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COMMONWEALTH PENNSYLVANIA v. TERRENCE MCCRACKEN (03/01/88)

filed: March 1, 1988.

COMMONWEALTH OF PENNSYLVANIA, APPELLANT,
v.
TERRENCE MCCRACKEN, JR.; COMMONWEALTH OF PENNSYLVANIA V. TERRENCE MCCRACKEN, JR., APPELLANT



Appeals from the Order dated January 16, 1987 in the Court of Common Pleas of Delaware County, Criminal Division, at Nos. 1584 & 2369 - 1983.

COUNSEL

Dennis C. McAndrews, Assistant District Attorney, Wayne, for Com., appellant (at 318PHL87) and appellee (at 777PHL87).

John G. McDougall, Philadelphia, for appellant (at 777PHL87) and appellee (at 318PHL87).

McEwen, Olszewski and Hoffman, JJ.

Author: Hoffman

[ 373 Pa. Super. Page 91]

These are cross-appeals from the order below that (1) granted appellee and cross-appellant Terrence McCracken a

[ 373 Pa. Super. Page 92]

    new trial, and (2) directed that McCracken's counsel "shall be available as a witness at the new trial . . . and shall not represent [McCracken] at the new trial." Appellant, the Commonwealth, contends that the court erred in granting McCracken a new trial because the evidence upon which the court's order was based (1) was inadmissible hearsay, and (2) did not fulfill the legal standards governing after-discovered evidence. Cross-appellant McCracken contends that the court erred in ordering trial counsel not to represent him at the new trial. For the reasons that follow, we find that the evidence introduced at the after-discovered evidence hearing (1) was admissible under the declaration against penal interest exception to the hearsay proscription, but (2) did not warrant the granting of a new trial under the standard governing after-discovered evidence. Accordingly, we reverse the court's order granting McCracken a new trial, reinstate the jury verdict, and remand the case for sentencing. Because we reverse the order granting a new trial, we need not address cross-appellant's contention regarding the propriety of the court's order directing present counsel not to represent McCracken at his new trial.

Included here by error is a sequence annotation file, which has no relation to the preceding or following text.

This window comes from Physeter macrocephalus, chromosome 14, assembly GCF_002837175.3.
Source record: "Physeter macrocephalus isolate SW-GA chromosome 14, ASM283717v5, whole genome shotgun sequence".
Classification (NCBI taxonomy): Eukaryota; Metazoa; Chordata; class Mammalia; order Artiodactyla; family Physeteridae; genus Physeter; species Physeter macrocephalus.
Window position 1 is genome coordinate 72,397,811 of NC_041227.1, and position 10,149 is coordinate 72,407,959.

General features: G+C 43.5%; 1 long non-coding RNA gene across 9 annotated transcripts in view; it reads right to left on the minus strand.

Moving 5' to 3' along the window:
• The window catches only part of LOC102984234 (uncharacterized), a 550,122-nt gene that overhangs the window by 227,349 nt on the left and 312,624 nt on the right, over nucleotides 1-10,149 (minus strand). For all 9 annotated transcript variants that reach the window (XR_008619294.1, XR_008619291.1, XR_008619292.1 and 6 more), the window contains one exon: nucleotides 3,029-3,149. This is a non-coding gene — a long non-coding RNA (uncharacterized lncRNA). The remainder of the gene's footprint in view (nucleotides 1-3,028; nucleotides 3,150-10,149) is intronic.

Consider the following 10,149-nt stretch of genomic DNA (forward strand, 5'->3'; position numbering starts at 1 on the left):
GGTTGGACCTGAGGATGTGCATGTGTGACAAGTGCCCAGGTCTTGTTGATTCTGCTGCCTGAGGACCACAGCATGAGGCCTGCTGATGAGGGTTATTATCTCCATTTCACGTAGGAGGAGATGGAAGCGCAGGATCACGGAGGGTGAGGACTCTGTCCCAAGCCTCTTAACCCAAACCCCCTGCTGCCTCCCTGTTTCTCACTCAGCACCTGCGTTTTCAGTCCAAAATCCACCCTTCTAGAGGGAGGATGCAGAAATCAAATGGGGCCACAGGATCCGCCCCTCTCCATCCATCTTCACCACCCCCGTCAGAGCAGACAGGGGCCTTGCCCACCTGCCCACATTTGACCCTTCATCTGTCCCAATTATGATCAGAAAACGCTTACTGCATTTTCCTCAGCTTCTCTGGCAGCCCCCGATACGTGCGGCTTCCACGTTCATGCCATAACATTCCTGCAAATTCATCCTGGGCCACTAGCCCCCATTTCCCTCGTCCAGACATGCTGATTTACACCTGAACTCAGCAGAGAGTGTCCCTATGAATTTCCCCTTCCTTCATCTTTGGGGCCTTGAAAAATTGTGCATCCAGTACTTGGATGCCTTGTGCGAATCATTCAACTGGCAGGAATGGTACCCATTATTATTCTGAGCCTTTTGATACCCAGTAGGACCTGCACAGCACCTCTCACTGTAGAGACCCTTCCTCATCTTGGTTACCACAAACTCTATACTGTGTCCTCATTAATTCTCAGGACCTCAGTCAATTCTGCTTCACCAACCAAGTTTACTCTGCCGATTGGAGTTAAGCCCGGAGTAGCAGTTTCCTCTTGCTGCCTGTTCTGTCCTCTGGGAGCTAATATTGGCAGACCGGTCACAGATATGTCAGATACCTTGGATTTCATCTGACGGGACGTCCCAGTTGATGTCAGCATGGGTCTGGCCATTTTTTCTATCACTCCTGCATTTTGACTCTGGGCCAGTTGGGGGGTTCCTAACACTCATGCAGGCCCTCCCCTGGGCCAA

On October 25, 1983, following a jury trial, appellee Terrence McCracken was found guilty of murder in the second degree, two counts of robbery, and one count of criminal conspiracy. Appellee filed post-verdict motions in four stages: Motion for New Trial and/or Arrest of Judgment, Motion for New Trial based on After-Discovered Evidence, Amendment to Motion for New Trial and/or Arrest of Judgment, and Supplemental Post Verdict Motion for New Trial Based on After-Discovered Evidence. The trial court heard extensive testimony on the post-verdict motions on numerous occasions between April 6, 1984 and September 25, 1986. On January 16, 1987, the court granted appellee a new trial based on after-discovered evidence, and denied appellee's other post-verdict motions. This Commonwealth appeal followed.

In an Opinion dated March 13, 1987, the trial court made clear that the sole basis for its granting a new trial was the

[ 373 Pa. Super. Page 93]